The double bind was in the news again. The personality driven comments and criticism about the United States women’s soccer team during the World Cup highlighted, yet again, the double standards competent women live with every day.
But here’s one thing that stood out. The team did not let the noise get in their way. They tore their way to victory in almost every game they played despite the media uproar. They ignored, laughed at or responded to the criticism as they saw fit, without it affecting their performance.
Unfortunately, this is not how it commonly plays out for many of the competent and conscientious women who face the double bind at work. Many of the women who approach me for coaching are those who are struggling to manage the subtle, and not so subtle criticisms of male dominated workplaces. They’re angry when they’re spoken over or when others (mostly men) get the credit for their ideas and hard work. They’re having a hard time making sense of the negative feedback they’ve received and being able to use it effectively toward their growth.
Other people’s comments and criticism have become hurdles to their advancement.
Based on the postgraduate research I’ve done on women’s confidence and flourishing in the workplace, here are five lessons I believe all working women can take away from the soccer team’s behaviors on and off the field that will help them advance in their jobs and careers.
Have a Strong Team
The one thing that many women lose as they rise in seniority is a support system of other women. It’s common for clients to say “I don’t trust my boss / colleagues.” For some of us, the lack of trust goes back to childhood. For others, it’s a consequence of being positioned for power and prestige. Regardless, it disadvantages women because we’re wired to thrive through trusting relationships. It’s critical to build a circle of support, both in and outside of the workplace. Who are the girlfriends whose shoulders you can cry on, the mentors who can guide you and the sponsors who can open doors for you?
Be Unapologetically You
You may be one of the many women who are especially good at talking about their flaws and weaknesses. “I’m too emotional” or “I just ramble on” or “I’m not as confident as him/her.” While it’s good to know areas of development, what’s essential is to own your strengths. What are you good at? If you draw a blank, ask others who know you well. Think of how these strengths have helped you, your relationships or the organization you work in. And make it a point to use them often. Authenticity has both power and charisma—people are naturally drawn to and influenced by those who are comfortable in their skin.
Celebrate Your Successes
Most women have spent a lifetime trained in modesty. They would rather put their head down and keep working than become “like the jerk down the hallway.” But as leadership expert Sally Helgesen says in her new book How Women Rise, it’s important to remember that there are many shades of grey in between. You can let your boss know how your success or achievements help others or your organization. You can savor them with your partner or friends—even by yourself in a journal. Revisiting your successes helps them sink into the long-term memory and changes your perception of yourself.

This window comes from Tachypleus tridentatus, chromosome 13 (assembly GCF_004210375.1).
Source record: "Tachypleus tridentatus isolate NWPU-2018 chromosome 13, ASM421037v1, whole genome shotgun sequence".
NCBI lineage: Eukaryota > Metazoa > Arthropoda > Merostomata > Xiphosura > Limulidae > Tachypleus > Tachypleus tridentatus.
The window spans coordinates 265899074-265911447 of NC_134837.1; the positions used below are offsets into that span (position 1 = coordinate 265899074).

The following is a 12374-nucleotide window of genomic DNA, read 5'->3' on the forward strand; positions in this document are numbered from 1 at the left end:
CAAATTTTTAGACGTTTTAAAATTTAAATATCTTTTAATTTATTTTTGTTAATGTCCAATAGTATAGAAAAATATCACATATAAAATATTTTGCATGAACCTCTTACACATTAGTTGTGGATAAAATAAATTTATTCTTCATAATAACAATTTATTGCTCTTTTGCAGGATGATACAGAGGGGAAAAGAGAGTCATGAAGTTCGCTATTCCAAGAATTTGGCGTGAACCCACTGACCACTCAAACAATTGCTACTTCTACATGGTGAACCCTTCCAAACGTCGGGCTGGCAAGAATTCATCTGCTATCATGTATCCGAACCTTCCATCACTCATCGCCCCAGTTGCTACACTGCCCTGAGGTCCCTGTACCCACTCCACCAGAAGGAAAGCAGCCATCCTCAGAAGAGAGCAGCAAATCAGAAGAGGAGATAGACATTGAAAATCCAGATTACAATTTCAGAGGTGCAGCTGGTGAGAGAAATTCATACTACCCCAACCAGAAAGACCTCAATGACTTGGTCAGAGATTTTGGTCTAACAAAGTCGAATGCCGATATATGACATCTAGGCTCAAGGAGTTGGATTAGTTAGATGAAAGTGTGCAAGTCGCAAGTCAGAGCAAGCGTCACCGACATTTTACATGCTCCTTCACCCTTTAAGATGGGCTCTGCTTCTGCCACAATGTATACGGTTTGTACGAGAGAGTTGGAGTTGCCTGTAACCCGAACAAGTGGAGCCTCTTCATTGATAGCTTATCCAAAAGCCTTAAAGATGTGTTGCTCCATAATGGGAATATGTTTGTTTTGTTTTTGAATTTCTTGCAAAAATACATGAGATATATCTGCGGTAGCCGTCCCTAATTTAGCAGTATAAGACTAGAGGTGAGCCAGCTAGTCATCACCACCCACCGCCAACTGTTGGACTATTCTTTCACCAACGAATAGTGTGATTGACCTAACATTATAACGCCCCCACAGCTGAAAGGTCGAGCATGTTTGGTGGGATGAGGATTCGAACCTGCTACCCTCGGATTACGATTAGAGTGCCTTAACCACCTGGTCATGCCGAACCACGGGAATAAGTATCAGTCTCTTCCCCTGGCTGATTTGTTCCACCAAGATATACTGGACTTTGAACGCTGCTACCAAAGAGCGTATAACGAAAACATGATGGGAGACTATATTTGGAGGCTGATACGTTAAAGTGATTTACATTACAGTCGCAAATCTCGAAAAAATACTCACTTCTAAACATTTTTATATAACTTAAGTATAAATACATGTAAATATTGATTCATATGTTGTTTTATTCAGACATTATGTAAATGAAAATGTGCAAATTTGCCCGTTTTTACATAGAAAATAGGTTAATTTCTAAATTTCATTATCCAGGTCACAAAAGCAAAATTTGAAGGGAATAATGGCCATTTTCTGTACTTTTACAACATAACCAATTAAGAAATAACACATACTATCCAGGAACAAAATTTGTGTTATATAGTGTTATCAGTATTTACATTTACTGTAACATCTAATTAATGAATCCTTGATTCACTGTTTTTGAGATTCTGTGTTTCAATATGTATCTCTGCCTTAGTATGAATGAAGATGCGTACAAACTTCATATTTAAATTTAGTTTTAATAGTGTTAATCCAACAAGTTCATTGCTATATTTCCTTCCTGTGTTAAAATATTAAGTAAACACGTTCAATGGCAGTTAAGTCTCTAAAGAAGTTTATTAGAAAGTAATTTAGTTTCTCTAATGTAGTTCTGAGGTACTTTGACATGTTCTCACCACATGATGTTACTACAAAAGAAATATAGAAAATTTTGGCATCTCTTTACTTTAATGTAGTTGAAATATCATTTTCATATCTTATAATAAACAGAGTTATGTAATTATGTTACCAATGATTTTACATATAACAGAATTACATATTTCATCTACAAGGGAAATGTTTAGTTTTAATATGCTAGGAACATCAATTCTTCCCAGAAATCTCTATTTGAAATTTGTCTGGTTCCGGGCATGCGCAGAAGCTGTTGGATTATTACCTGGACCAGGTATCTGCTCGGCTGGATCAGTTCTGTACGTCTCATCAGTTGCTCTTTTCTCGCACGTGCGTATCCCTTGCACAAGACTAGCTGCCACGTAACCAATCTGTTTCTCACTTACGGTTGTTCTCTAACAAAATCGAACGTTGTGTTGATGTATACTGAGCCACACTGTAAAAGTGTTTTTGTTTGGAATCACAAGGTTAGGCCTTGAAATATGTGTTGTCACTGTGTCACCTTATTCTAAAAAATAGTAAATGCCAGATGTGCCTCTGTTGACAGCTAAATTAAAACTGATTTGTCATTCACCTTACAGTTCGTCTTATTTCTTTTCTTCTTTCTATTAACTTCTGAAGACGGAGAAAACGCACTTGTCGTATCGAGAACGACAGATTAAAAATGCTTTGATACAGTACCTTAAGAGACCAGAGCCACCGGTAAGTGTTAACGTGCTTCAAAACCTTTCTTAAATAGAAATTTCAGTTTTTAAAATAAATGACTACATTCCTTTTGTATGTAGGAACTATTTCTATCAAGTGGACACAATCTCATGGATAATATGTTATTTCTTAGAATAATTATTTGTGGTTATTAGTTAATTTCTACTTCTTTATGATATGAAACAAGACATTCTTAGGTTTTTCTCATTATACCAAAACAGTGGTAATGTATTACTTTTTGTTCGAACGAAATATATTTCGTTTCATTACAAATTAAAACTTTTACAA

Eye the Bigger Goal
Many women doubt themselves when they fail or receive criticism. Others feel outraged at the unfairness of the double bind and for good reason. Both these reactions lead to negative outcomes when we are at the center of our pursuit for success and / or approval. Author and Wharton professor Adam Grant, says that when we shift our anger from the perpetrator to the victims who are suffering as a result, we’re drawn by something bigger than ourselves. The soccer team certainly wanted to win for themselves, but they were also fighting for equal pay and women’s rights. What is your bigger goal?
Build a Diverse Team
Studies show that women are far more comfortable with diversity because they themselves face the disadvantages of being a woman in a man’s world. To use this strength to your advantage, you need to be strategic about who you let into your team. For example, research by Professor Katherine Phillips at Columbia University shows black women face the double bind lessthan any other race (albeit they face other barriers to their advancement). This is tied to outdated cultural norms and expectations, but regardless, they are an asset to your team. So are conscientious men who have worked through their own biases and are willing to promote women’s advancement.
We live in a world that is increasingly becoming aware of the ethical, financial, social and environmental need to have parity at the top. It’s time to stop twisting ourselves like a pretzel to fit into cultures that are way past their time. Instead of playing by masculine rules of the game (and still end up feeling stuck), we need to embrace our full feminine authenticity. That’s how we’ll rise to the top so we change the rules that are is desperate need of change.